At the GamesBeat Summit in California, Alex Handy finds out how Sci Fi favourites such as Star Wars, Star Trek, Neuromancer and Snow Crash have informed VR’s development – and how in turn, VR helped to make Rogue One a reality.
The GamesBeat Summit in Berkeley, California this week was packed with the best and brightest leaders in the video game industry. The event was focused heavily on Science Fiction's influence on video games and technology, and as a result, a great deal of the discussion was around effective storytelling in interactive mediums.
VR was naturally one of those mediums, and opinions varied widely on just where this hot new technology will land. Jamil Moledina, games strategic lead at Google Play, opened the event by reminding the audience of the holographic chess set in Star Wars: a New Hope, and the Holodeck on Star Trek. These devices are both a big part of the road map for every VR and AR developer in some way or another.
Emotions In The Metaverse
Tim Sweeney, founder and CEO of Epic Games, said that he's expecting VR usage to grow rapidly in the next few years. "I think we're getting there really quickly already," said Sweeney. "Look at Facebook's Social VR platform. The big thing we're lacking right now is the deep input required to really place humans in the environment. Inward and outward cameras for your face, so you can really connect in the Metaverse experiences on an emotional level. I think that's the missing component right now. Once you have that, you're going to have experiences that are much more human in nature."
Sweeney is expecting VR devices to become increasingly powerful, and said that he expects that within two generations of the hardware for the equipment to be good enough to produce realistic human faces in interactive environments. He said he expected facial cameras to be in place as early as three years from now. "The real centre unifying technology is digital human technology," said Sweeney, referring to the ability to render a human realistically in 3D. "Being able to render a face with hair and a body accurately, and to simulate the intelligence of a human."
East Meets West
He said that China may be a big source of VR innovation in the coming years, as well. "There's an interesting trend in China," said Sweeney. "They've made massive investments in VR and AR hardware, and also in software start-ups. There are huge sets of investors there who are willing to lose money for several years building VR companies, that are making very long term investments building experience with games and social, and knowing they won't make money for five to ten years now."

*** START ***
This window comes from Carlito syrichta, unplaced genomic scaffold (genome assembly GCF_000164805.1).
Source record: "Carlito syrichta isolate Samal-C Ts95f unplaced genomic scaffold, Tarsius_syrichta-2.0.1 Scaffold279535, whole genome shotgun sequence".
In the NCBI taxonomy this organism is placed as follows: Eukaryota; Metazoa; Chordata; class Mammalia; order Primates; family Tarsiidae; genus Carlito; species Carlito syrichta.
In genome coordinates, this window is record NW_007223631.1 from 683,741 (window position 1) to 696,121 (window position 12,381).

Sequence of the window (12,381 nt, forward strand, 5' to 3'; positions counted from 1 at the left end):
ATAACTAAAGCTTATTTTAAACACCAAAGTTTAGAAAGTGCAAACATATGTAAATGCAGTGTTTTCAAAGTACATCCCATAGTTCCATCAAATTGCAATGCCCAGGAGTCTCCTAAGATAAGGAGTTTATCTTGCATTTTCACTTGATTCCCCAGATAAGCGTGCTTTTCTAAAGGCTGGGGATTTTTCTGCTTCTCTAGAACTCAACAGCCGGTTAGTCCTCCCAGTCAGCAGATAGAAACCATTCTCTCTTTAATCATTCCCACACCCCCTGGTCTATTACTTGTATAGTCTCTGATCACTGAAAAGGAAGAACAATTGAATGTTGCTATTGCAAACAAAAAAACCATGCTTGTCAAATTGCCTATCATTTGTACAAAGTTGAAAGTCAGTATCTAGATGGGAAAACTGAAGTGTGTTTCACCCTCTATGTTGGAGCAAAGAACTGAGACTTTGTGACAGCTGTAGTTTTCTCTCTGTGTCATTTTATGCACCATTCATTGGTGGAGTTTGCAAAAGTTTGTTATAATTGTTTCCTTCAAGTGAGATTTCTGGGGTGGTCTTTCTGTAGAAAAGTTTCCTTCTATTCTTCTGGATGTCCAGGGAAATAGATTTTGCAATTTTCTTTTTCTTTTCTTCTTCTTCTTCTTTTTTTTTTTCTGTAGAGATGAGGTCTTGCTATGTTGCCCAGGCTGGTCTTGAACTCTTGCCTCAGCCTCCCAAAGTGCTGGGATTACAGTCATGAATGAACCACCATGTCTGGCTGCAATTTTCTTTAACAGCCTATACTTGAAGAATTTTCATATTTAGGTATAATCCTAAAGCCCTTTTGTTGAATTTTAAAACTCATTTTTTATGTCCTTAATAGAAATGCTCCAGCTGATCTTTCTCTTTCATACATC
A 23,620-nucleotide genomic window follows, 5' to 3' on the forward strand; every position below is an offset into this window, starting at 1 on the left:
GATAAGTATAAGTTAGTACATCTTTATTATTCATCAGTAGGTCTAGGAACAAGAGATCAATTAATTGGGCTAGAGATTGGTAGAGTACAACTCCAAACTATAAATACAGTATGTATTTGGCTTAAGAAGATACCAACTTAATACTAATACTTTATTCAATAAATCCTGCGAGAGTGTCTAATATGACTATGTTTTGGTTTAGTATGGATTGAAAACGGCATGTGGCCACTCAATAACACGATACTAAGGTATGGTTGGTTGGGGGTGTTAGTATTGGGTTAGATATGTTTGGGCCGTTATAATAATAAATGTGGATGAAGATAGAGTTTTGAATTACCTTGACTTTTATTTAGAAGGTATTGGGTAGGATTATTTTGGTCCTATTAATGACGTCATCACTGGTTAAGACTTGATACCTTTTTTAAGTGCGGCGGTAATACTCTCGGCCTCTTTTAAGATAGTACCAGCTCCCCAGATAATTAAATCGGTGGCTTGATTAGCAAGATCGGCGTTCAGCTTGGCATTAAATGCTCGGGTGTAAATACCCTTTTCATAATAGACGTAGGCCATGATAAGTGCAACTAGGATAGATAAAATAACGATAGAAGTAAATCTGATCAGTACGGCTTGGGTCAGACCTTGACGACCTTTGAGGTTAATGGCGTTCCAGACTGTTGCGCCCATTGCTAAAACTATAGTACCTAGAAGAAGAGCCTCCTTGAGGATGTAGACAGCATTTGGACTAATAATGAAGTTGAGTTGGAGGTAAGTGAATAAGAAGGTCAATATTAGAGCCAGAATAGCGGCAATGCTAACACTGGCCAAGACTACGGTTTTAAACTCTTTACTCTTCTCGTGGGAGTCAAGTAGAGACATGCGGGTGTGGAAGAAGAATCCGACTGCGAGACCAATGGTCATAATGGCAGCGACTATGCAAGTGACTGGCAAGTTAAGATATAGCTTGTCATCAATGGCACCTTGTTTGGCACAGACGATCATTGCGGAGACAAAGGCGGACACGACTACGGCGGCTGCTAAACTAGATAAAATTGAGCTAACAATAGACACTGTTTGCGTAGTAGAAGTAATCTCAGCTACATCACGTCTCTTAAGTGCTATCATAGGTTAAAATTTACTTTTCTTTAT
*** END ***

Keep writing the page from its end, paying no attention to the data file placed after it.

That's different from the situation in the west, said Sweeney. "[The west] went through this big VR investment boom here. Now we're seeing an investment bust. In another 10 years, I think the world will be moving largely to AR hardware, and we've got to be willing to invest."
Another thing Sweeney is worried about is the emerging Windows S platform, Microsoft's Store-centric Windows distribution. Sweeney cautioned that Microsoft now has the ability to lock you out of your Steam library by enforcing a Windows App Store Only policy.
Snowcrash And Neuromancer A Way Off
Kim Pallister, director of the VR Center of Excellence at Intel, said that the VR experience people expect finds its roots in science fiction like Snowcrash and Neuromancer. He said those experiences are very far off from where the current hardware exists. "It feels like the current set of hardware - the high end enthusiast hardware - has tipped us over a point where people feel the magical experience, but it's really only just the beginning of those experiences that truly work," said Pallister.
"I think game developers would do well to examine the areas where VR is being deployed for business. It's not their entire workforce is in VR, but they have a workflow, and they want to accomplish something so for this workflow we're going to go into VR. Having components both inside and outside of VR makes it feel more natural in a way," said Pallister.
VR Used To Make Star Wars
Gary Whitta, screenwriter on Rogue One: A Star Wars Story, is also a longtime gamer himself. He was, in another life, the editor in chief of PC Gamer magazine. As such, he has also dived into the VR space headfirst; he's bought all the gear. He said that, as a storyteller, the shorter ideas in his mind are compelling ideas for VR.
But it was in his work on Star Wars that he saw VR used to full effect in the business of movie making. "We would go down to Industrial Light and Magic and say, 'We need a rebel base and a tower.' They went away and built them all in VR and AR spaces. We had Wiimotes, and we could walk around a rebel base, or on top of the Imperial communications tower on Scarif. It felt like what it was like to be on the final set of the film. The real thing was only 20 feet up, but we were 500 feet up in VR. When the time came to build the sets, [film director] Gareth Edwards felt like he'd already been there, to an extent."